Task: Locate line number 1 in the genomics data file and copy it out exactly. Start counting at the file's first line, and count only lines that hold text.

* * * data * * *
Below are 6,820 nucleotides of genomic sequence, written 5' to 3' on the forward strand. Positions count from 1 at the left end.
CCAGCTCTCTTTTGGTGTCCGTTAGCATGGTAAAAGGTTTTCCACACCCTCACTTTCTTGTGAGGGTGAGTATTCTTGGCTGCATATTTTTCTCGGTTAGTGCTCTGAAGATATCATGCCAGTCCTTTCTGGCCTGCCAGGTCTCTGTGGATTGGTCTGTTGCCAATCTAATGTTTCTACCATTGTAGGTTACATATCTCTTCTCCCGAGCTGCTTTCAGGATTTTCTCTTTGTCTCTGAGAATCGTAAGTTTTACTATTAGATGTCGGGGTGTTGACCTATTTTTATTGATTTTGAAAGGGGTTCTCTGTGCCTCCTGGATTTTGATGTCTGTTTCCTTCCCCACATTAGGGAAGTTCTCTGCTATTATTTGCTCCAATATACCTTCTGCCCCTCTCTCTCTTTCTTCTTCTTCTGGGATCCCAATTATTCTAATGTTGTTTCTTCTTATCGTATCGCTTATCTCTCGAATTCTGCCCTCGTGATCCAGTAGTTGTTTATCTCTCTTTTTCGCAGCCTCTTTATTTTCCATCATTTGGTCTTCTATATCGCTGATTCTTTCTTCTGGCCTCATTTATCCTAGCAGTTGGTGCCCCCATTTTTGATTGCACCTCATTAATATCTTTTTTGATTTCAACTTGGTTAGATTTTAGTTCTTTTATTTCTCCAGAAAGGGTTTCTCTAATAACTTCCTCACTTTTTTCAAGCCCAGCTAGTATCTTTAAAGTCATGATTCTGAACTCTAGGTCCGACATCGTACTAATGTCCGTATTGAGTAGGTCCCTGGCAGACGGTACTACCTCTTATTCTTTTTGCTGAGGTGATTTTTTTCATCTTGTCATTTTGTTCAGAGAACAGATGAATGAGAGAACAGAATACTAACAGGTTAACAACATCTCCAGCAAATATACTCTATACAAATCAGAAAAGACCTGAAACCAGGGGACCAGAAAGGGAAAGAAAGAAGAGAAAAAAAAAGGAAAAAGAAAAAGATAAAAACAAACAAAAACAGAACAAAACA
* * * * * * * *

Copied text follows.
Below are 6,820 nucleotides of genomic sequence, written 5' to 3' on the forward strand. Positions count from 1 at the left end.